Whale Fall Cruise
August 6, 2003 - August 8, 2003
Thursday August 7, 2003
Jennifer Trask writes: Lots of clams and big fat worms. This morning our dive began at a large clam bed near the location of the whale carcass, at a depth of about 2900m. The bottom of the Monterey Canyon is sprinkled with patches of clams that live in the sediments. The clams are filled with symbiotic bacteria that help them get their nutrition from sulfides - naturally occurring toxic chemicals that leak out of the mud and smell like rotten eggs. This particular clam bed has been explored by several scientists at MBARI using the ROV Tiburon, but no one has discovered how big it really is. We set out this morning to characterize the community—to find out how far it extends and determine what kinds of clams and other organisms live there. After exploring for most of the morning, we decided that it was a very large, very healthy bed of deep-sea clams, and we proceeded on to explore the whale carcass some more.
Our goal for today's dive was to get some good photographs and collect more samples of the mysterious whale-bone worm. We found a rib bone that was carpeted with the little red plumes, and the pilot carefully picked it up with Tiburon's manipulator arm so we could get a good close look at the worms in their natural habitat. In addition to several video cameras, Tiburon is equipped with a Nikon Coolpixdigital camera. Since the organisms that live in the deep canyon are adapted to cold temperatures, high pressure and no light, many of them don't survive on board ship or in the lab. In most cases, photographs and video footage are the only evidence we have of how these creatures look when they are alive and healthy. After taking pictures, we collected the rib bone so we could examine it firsthand.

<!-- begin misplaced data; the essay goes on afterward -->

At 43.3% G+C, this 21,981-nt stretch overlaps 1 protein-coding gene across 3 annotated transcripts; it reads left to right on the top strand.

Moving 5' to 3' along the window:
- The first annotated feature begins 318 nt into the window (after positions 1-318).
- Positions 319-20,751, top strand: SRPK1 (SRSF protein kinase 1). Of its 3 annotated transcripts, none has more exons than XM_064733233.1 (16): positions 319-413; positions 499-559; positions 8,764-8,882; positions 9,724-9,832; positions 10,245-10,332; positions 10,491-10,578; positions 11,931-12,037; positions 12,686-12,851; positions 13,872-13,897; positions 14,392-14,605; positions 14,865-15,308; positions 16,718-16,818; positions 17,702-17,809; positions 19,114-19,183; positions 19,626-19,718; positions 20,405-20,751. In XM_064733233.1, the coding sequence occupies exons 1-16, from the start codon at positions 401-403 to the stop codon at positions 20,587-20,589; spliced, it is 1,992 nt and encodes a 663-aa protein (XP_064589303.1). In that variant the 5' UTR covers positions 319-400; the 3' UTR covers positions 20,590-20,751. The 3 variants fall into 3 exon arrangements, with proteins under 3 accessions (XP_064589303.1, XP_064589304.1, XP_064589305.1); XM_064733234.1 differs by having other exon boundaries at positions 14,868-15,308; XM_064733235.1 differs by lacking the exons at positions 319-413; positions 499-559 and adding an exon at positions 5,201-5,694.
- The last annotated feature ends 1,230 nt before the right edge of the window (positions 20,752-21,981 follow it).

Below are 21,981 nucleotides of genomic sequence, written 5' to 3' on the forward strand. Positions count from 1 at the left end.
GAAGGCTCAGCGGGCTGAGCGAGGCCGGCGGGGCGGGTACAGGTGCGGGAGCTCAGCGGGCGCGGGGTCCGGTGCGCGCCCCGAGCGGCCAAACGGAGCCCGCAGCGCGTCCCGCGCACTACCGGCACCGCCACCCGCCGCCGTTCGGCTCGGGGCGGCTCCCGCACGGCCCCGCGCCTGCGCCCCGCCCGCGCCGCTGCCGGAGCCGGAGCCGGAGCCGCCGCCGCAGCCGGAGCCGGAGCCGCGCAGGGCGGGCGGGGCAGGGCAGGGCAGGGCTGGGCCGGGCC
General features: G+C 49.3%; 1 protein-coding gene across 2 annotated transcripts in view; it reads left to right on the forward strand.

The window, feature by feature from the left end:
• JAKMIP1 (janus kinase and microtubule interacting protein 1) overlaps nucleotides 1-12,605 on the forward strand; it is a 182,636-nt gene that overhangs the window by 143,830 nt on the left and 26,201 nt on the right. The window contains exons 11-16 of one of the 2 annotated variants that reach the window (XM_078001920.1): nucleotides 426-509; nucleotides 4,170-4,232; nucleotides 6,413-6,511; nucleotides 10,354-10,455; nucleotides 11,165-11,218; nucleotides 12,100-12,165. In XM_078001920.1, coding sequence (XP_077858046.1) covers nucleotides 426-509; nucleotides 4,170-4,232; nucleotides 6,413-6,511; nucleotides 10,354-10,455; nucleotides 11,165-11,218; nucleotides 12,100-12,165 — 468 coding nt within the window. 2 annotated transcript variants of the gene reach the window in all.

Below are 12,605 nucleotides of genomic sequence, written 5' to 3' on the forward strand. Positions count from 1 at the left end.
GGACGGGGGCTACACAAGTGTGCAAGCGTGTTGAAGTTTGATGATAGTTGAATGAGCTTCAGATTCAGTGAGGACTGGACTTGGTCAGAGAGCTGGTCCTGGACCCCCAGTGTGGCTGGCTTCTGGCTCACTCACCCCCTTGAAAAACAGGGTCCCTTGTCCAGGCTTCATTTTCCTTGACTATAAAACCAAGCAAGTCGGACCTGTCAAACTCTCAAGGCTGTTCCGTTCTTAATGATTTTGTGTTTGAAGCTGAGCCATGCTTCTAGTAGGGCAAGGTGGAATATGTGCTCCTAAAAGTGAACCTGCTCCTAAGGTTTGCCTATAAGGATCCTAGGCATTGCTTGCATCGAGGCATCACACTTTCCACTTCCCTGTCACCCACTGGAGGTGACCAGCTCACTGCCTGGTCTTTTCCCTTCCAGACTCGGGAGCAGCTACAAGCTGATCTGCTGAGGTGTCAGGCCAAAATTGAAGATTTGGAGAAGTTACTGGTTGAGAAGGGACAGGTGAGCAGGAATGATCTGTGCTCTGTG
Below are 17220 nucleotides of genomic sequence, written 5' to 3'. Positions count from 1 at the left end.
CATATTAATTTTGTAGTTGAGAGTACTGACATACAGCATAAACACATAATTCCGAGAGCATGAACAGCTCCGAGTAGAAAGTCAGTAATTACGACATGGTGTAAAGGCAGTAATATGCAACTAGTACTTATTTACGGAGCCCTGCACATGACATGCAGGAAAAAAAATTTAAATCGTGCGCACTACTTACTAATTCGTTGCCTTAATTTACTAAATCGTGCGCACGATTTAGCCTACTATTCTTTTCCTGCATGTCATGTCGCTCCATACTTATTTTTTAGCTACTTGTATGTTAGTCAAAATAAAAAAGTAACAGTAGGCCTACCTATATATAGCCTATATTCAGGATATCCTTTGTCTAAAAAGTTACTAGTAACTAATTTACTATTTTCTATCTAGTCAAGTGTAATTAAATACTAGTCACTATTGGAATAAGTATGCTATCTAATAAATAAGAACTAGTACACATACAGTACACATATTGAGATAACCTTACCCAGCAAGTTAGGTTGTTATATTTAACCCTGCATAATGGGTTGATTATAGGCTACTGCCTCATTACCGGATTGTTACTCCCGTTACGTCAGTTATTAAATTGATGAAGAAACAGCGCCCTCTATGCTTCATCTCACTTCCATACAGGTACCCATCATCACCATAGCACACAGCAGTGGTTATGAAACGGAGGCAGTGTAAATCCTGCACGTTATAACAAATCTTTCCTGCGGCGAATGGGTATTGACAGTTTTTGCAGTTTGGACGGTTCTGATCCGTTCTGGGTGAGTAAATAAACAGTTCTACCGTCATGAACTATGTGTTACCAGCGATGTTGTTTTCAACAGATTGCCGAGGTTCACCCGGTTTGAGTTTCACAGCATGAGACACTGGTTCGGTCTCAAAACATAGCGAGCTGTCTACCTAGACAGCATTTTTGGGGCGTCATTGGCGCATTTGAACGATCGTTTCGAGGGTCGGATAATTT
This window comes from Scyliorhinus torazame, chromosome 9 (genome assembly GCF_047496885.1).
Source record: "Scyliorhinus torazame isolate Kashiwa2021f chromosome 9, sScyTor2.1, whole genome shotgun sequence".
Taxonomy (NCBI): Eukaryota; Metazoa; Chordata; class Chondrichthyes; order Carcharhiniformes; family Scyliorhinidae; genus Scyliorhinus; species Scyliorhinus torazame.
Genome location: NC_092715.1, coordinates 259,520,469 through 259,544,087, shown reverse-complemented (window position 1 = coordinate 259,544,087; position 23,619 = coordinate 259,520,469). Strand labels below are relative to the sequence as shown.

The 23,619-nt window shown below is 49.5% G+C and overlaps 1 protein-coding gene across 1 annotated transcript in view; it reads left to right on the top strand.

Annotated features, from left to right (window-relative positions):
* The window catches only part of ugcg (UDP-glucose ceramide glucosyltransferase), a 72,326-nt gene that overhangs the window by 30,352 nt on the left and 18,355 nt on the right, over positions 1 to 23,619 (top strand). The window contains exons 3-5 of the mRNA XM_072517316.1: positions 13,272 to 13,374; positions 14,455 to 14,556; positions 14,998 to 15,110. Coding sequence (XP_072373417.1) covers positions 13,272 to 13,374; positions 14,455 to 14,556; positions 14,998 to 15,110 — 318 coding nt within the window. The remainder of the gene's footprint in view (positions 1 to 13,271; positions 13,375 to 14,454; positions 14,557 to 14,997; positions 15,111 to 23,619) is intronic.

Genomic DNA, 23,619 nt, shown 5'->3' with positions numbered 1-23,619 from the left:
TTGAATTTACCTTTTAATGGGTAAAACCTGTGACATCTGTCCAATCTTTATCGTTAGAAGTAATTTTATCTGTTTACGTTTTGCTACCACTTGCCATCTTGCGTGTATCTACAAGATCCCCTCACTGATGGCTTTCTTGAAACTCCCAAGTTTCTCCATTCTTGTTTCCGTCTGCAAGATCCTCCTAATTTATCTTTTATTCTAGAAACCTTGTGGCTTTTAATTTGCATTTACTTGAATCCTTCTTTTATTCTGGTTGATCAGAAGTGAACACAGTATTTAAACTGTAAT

We spent some time exploring the canyon floor in search of anything new or different, anything besides the muddy sediment that covers most of the ocean bottom. Although it's slow-going (Tiburon can only travel at about one knot - about the speed of a human crawling on hands-and-knees), most discoveries of unusual communities are made through perseverance, patience and blind luck. But, our time ran out and our dive came to an end, so we headed back to the surface.
Back on board ship, we unloaded all of our samples from Tiburon and proceeded to sort, dissect, preserve, observe and categorize everything we found. We spent hours carefully pulling apart the whale rib bone to extract the worms as wholly as possible. These amazingly colorful worms have red plumes, white tubes and green root systems that extend far into the bone marrow cavity. Separating the worms from the bone was a long and delicate process, but in the end we had some beautiful specimens to take home for more detailed studies.
Our dive tomorrow will be a short one, so we'll head for a site that's a bit shallower and look for deep-sea tube worms.
- Jennifer Trask